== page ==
Carmen Fisher, left, helps her son, Gage Poliquin, groom a calf before the dairy showmanship event Saturday at the Litchfield Fairgrounds. Joe Phelan/Kennebec Journal

LITCHFIELD — Six-year-old Iris Poliquin calmly walked her six-month-old calf Taffy into the show ring at the Litchfield Fair, two hands on the chain and leather strap around its head, a proud smile crossing her face as she showed the for-the-time-being-docile farm animal she raised to judge Ashton Caron.

Caron, 20, judging the youth dairy cattle showmanship competition for the first time after showing cattle since he was a young boy himself, noted Iris and the other youngsters in the “pixie” category of the show handled and presented their critters expertly. He remarked that didn’t know why Iris had a helper with her — an older girl who followed alongside Iris and Taffy just in case she needed to step in — because she did such a great job showing her calf on her own.

Iris may be new to the show circuit, but she spent plenty of time with Taffy, so the pair were prepared.

“It’s her first year, but she does everything with her calf,” mom Carmen Fisher of Sabattus said, as she watched first her son Gage, 9, and then Iris show their calves in the show ring at the Litchfield Fair on a blisteringly hot Saturday morning.

“I have to give her hay and grain and clean her stall every day,” Iris said of Taffy after taking second place in their showmanship category. “I like walking my calf around. She makes me feel like I’m happy.”

Adam Brown of Exeter, another youth competitor, and his roughly year-old Jersey calf Gemma took first place in the intermediate showmanship category. Brown also shows other animals at fairs and other shows, including beef cattle and a flock of sheep, with Gemma being his only dairy cow. He raises his beef cows for about a year, shows them and, ultimately, sells them by the pound at auction for slaughter. He estimates he spends several hours a week with them, getting up at 5:30 a.m. He said he loves showing animals, mostly because he meets so many great people while doing so.


Asa Mehuren and Whole Milk, left, Lena Mehuren with Raindrop, center, and other contestants parade their calves Saturday in front of judge Ashton Carter during youth dairy showmanship event at the Litchfield Fairgrounds. Joe Phelan/Kennebec Journal

“It’s hard, but you get used to it,” he said of raising, carefully caring for and bonding with calves only to sell them to become food. “But you realize it’s what they were raised for. You treat them right, give them the best life you can. But it’s what they’re raised for.”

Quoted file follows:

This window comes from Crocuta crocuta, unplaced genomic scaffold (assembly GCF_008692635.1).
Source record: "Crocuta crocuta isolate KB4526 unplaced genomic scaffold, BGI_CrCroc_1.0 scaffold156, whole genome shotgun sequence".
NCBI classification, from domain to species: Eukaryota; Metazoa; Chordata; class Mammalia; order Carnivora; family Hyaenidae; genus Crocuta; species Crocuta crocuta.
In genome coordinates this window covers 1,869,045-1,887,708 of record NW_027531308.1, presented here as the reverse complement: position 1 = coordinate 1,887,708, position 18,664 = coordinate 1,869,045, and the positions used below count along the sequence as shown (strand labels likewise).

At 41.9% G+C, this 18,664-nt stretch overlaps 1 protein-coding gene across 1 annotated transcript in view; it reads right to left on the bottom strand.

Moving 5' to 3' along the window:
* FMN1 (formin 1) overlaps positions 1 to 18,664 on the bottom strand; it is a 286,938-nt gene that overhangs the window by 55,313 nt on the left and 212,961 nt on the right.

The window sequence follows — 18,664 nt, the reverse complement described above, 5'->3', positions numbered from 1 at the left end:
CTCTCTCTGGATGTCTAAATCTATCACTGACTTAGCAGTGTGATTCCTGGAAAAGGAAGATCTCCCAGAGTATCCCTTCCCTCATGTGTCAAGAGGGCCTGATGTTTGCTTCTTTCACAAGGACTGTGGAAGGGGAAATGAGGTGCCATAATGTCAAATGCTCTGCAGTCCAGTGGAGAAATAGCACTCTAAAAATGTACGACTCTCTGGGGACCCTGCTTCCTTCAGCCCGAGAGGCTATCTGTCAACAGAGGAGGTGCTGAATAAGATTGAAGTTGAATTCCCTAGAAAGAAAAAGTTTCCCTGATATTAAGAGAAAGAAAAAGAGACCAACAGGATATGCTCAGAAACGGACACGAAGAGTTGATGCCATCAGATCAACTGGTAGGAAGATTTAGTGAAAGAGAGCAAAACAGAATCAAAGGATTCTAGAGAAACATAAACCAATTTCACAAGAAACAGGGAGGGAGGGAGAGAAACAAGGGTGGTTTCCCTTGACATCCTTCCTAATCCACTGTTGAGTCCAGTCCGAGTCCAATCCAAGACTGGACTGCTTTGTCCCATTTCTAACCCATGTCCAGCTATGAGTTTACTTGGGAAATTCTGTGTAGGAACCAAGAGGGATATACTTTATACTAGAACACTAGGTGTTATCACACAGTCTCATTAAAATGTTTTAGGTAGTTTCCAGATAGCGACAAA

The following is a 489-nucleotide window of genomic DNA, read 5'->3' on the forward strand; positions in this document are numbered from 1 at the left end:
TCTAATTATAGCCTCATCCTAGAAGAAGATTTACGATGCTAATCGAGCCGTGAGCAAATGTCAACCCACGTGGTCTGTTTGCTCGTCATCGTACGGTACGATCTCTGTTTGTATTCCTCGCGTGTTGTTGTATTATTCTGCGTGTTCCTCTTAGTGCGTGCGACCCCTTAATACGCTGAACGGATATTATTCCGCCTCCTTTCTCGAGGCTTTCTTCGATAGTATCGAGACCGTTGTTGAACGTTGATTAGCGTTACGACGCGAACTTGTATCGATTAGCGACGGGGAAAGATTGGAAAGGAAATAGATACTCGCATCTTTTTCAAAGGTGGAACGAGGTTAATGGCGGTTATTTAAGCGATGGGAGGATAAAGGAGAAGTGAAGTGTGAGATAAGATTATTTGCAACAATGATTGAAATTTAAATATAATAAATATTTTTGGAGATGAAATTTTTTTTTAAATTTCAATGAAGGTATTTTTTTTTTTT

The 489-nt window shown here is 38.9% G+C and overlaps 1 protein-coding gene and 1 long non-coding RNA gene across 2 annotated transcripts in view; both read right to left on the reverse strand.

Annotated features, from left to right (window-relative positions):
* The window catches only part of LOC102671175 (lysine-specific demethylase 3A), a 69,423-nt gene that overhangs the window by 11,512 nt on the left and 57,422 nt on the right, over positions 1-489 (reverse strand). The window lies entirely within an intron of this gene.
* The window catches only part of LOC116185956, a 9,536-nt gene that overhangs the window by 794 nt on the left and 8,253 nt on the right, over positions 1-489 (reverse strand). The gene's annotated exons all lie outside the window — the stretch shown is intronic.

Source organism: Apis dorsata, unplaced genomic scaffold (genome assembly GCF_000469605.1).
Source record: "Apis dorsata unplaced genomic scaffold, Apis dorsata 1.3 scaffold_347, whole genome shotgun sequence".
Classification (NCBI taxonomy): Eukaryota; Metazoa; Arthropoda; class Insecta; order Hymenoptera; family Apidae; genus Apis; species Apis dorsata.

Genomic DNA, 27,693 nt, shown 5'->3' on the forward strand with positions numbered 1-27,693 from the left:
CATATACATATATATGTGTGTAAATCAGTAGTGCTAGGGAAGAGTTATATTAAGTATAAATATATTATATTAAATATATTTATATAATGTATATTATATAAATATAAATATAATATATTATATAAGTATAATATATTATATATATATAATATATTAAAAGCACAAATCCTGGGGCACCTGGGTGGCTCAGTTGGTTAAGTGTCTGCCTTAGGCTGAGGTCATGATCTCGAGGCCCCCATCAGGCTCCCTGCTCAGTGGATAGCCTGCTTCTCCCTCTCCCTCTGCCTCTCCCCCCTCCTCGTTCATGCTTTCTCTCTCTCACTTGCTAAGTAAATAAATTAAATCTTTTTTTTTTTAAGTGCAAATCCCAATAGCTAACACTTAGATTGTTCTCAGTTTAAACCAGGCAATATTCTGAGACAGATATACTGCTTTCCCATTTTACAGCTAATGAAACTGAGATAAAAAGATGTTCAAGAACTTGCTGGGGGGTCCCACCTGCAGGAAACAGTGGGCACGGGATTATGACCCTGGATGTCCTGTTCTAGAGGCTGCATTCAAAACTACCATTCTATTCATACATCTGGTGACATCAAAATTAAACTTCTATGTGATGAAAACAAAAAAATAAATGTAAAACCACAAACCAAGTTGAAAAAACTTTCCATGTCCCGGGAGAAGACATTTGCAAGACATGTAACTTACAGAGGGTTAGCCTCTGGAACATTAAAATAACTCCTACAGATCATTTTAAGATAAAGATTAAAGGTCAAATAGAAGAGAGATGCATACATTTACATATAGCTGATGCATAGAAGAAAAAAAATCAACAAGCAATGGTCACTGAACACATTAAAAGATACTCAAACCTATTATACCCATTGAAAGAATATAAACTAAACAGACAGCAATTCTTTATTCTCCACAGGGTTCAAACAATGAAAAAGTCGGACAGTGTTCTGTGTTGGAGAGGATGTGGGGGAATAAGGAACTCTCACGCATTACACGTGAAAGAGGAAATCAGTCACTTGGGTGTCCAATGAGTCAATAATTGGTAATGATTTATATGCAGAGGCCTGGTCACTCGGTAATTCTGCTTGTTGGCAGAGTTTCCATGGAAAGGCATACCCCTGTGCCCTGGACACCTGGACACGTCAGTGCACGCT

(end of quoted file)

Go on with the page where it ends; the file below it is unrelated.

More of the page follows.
Gemma, as a dairy cow, gets a bit of a reprieve. He plans to hold on to her to show her some more and then maybe sell her to a dairy farm to be milked. After their turn in the show ring she stood calmly, briefly munching on the back of a wooden bench.

“She’s a little bit sassy,” Adam said of Gemma.

Lena, 8, and Asa, 9, Mehuren, showed calves Rain Drop and Whole Milk, both heifers, with help from their older sister, Emma, 23, who said her father has a dairy farm in Searsport and she and her siblings have a herd of show animals. Their grandmother watched the shows from a wooden bench next to the show ring. The family also plans on Sunday to show their sheep at the Litchfield Fair, which runs Friday to Sunday.

“We all started showing when we got to be nine-years-old,” Emma said of the farming family. “This is (Lena and Asa’s) first year really competing. It teaches them a lot of responsibility and leadership skills. They also make a lot of friendships through it. It’s a lot of hard work; they have to get up pretty early in the morning.”

Asa said he likes it when he gets money for his birthday or other holidays so he can use it to buy and help raise cows, which he can then enter in contests and win money so that he can invest in more cows. And so on.


Lena Mehuren, 8, left, trims hair on the back ridge of a calf Saturday under the watchful eye of older sister Emma Mehuren at the Litchfield Fairgrounds. Joe Phelan/Kennebec Journal

A steady crowd flowed onto the fairgrounds in Saturday’s sun, taking in the colorful rides and games of the midway, viewing antique tractors and other agricultural displays, and dining on food ranging from sausages cooked alongside mounds of frying onions to wraps, Mexican food, fried seafood and plenty of French fries.

Jim Campbell, treasurer of the Litchfield Farmers’ Club, which puts on the annual fair, said Saturday attendance so far had been good. A storm threatening to hit the fairgrounds Friday steered clear of the fairgrounds, dropping a little rain but not wreaking havoc or chasing very many fairgoers away.

Campbell said the agricultural fair gives people who might not otherwise interact or know much about animals a chance to get up close and personal with farm animals. He said volunteers spend time throughout year, off and on, making improvements to the fairgrounds, such as upgrading electrical systems and building new structures for displays. The 67-year-old, an officer with the fair since 1998, said he’s been coming to the fair since he was a knee-high kid, and the event is a family affair for many area families.

“The Litchfield Fair is, yes, a fair, but it’s also, to a lot of people, like a homecoming,” he said.

Admission to the fair is free for kids under 12, $5 for ages 12 to 17, $5 for seniors over 65, who were allowed in Friday at no charge, and $9 for adults.

The fair continues Sunday with events including horse pulling and showing, a demolition derby, youth sheep and meat goat show, an antique car parade, pig scramble and live music.

Iris Poliquin holds on to her calf during pixie division of youth showmanship event Saturday in front of judge Ashton Carter during the youth dairy showmanship event at the Litchfield Fairgrounds. Joe Phelan/Kennebec Journal

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